The magic of movies has always been their ability to transport audiences to new realities. But sometimes the best kind of movie magic is when a film captures a familiar reality so perfectly for so many that those viewers will feel like their own stories were shared with the world. For anyone who has pursued a creative position in the entertainment world – especially actors – Don’t Think Twice is your story told in a very convincing and honest way. For everyone else, this movie is merely a fun flick with funny people being funny with just enough drama to keep the story interesting. And that isn’t a bad way to spend an hour and a half.

The Commune is a six-person improv troupe in New York that performs well and draws a full house every night. While the group has great chemistry, assuring each other that they “got your back” before every performance, individually, they all hope for a shot at joining the cast of Weekend Live, which is a late-night sketch comedy show. When one of group, Jack (Keegan-Michael Key), actually makes it, his success sends ripples through the group, causing deep-seated fears and resentments to bubble to the top.

One of the more interesting aspects of Don’t Think Twice is that it is simultaneously a story about a group but also about individuals. So while it would be tempting to simply follow Jack’s story and have his improv cast-mates become supporting characters, the film wisely gives appropriate time to everyone to show different perspectives from within the struggling performer’s world. Miles (Mike Birbiglia) is the aging actor who’s missed his shot and has turned to teaching improv. Samantha (Gillian Jacobs) is comfortable in her place as an unknown entertainer and isn’t ready to leave it. Lindsay (Tami Sagher) lives at home and is able to join the group without wondering how to make rent. Bill (Chris Gethard), on the other hand, works a crappy job handing out samples in a grocery store and has a father who disapproves of his life choices. Allison (Kate Micucci) is probably the least confident of the group, and her self-doubt causes her to scrap promising ideas and delay the completion of her personal passion project. Finally, there’s Jack, who is full of ambition and eager to get his career going.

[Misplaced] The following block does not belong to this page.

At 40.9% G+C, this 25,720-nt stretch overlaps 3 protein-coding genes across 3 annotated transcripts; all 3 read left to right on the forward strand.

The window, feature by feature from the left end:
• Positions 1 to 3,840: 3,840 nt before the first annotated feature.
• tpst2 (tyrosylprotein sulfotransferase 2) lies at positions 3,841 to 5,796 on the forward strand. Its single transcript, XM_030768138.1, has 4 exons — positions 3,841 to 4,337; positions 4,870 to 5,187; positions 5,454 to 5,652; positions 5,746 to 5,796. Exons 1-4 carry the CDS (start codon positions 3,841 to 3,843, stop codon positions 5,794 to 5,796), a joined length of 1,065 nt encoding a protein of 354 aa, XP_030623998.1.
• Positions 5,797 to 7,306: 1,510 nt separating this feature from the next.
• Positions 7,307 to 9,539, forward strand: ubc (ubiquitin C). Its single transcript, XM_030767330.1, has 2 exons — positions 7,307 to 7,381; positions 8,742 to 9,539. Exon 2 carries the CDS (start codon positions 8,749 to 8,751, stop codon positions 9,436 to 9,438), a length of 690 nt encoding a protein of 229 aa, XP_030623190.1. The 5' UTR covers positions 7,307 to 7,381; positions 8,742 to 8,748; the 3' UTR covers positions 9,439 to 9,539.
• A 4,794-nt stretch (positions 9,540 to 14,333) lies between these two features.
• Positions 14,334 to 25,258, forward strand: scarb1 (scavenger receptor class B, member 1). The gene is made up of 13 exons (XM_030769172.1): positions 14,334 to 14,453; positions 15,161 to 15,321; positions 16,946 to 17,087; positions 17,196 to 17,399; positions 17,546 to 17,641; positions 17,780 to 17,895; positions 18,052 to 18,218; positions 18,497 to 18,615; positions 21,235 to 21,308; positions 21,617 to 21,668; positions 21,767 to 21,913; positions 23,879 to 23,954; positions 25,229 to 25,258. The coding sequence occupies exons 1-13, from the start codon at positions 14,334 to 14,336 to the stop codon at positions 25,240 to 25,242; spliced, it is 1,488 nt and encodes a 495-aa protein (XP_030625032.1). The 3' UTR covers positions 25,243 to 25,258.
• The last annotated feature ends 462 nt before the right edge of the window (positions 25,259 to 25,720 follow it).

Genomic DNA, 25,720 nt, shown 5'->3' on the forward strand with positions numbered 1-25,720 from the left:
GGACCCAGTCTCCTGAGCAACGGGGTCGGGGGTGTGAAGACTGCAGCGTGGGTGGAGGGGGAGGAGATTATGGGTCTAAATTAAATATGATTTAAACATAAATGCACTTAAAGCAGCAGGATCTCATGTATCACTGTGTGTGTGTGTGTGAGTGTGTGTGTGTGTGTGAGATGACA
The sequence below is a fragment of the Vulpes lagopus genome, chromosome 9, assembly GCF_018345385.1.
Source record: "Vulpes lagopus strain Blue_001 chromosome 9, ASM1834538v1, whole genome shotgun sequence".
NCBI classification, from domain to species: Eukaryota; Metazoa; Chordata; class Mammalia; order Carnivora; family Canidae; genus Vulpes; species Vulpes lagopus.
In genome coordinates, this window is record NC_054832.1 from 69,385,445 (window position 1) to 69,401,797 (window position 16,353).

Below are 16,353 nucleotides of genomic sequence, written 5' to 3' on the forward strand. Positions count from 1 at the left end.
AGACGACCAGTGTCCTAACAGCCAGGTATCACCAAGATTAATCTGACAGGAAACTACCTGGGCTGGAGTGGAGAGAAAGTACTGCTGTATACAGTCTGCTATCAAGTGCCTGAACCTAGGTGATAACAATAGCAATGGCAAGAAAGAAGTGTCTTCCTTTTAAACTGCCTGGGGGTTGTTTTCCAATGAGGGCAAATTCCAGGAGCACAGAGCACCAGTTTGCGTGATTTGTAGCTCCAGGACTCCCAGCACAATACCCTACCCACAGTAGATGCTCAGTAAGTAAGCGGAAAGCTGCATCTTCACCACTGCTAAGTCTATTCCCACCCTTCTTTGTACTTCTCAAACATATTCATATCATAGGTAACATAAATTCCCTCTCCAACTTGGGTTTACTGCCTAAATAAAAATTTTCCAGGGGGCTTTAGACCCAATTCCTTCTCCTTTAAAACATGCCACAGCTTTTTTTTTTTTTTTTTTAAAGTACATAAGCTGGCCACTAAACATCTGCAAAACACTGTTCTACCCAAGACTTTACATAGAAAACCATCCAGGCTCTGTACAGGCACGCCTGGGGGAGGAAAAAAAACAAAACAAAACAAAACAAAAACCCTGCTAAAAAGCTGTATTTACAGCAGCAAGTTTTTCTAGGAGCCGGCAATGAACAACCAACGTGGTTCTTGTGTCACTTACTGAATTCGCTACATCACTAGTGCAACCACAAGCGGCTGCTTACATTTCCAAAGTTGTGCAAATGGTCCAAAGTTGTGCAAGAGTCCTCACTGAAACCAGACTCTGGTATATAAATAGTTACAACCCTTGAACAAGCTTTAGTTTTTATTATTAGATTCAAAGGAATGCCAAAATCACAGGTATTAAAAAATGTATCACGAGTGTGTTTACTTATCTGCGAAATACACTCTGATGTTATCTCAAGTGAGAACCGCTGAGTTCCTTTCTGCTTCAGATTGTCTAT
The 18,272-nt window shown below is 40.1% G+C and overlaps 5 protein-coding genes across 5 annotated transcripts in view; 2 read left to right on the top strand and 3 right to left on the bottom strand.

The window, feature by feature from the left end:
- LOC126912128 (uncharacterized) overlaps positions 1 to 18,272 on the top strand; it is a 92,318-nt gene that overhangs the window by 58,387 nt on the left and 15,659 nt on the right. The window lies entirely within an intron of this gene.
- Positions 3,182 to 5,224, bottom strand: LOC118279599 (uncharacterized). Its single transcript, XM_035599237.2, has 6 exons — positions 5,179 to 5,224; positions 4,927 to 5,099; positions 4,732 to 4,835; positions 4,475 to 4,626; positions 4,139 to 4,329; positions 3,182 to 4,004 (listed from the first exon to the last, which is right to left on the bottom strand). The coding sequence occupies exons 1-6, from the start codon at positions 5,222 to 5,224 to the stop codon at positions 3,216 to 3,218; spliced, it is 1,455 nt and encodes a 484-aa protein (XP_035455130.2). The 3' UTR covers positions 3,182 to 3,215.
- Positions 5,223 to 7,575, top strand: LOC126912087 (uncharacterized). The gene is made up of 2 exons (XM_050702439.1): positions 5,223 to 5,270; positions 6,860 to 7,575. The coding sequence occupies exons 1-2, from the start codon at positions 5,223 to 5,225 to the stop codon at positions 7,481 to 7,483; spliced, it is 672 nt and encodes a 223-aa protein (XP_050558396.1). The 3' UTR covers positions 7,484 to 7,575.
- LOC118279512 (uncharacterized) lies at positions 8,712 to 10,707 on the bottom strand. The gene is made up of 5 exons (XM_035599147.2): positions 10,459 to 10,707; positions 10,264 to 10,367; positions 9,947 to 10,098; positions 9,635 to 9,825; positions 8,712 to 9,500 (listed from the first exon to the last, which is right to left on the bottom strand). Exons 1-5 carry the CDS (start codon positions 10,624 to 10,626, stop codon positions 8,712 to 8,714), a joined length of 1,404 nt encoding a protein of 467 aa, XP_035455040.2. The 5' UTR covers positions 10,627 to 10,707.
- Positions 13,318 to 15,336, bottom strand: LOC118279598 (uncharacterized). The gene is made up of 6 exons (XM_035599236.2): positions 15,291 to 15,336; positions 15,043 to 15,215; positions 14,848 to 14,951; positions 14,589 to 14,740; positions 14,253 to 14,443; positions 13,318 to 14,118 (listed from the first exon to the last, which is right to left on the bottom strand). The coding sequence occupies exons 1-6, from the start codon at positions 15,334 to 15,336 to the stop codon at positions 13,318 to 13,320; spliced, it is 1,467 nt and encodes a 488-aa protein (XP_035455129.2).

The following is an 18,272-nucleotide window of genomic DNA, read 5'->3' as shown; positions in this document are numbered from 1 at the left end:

What makes this so engrossing, especially for people who have attempted to break into the entertainment business, is that while Don’t Think Twice is ostensibly about multiple people, it’s really about one person – the generic actor – as represented by multiple characters. Each member of the improv group represents a stage in many actor’s journeys. What struggling actor hasn’t relied on parents for support? When that ran out, what actor hasn’t worked a crappy job for the flexibility to get to auditions or make gigs? And any actor understands what it’s like to simply enjoy the craft and be content; just as they also know the ambition and the call of larger audiences. Sadly, too many actors also know what it’s like to second guess your own abilities and what it means to be past your prime and to watch those around you succeed where you failed. There is a lot of truth on display, and nothing is more interesting to watch than the truth.

Beyond the appeal to creative types in the entertainment industry, Don’t Think Twice is also just a good movie with strong performances throughout. Keegan-Michael Key’s comedic chops are on full display and it’s obvious why he’s probably the best known of the entire cast and why his character, Jack, earns a spot on Weekend Live. He’s just a naturally funny guy with great instincts. Additionally, when the improv group gets together to perform, it’s hard not to marvel at the magic that transpires when comedy is drawn from the ether. Of course, as a film, it’s all scripted, but even that is refreshing in its own way.

Modern comedies often feel too improvised – like the director just gave the actors a goal and some guidelines to get there, and then turned on the camera. You can tell when this is happening because the actors lose their characters’ unique qualities as they riff and reach for gags and bits. That doesn’t happen here. Audiences will definitely feel like some care and thought went into the scripted story and humor, which is ironic for a film about improv.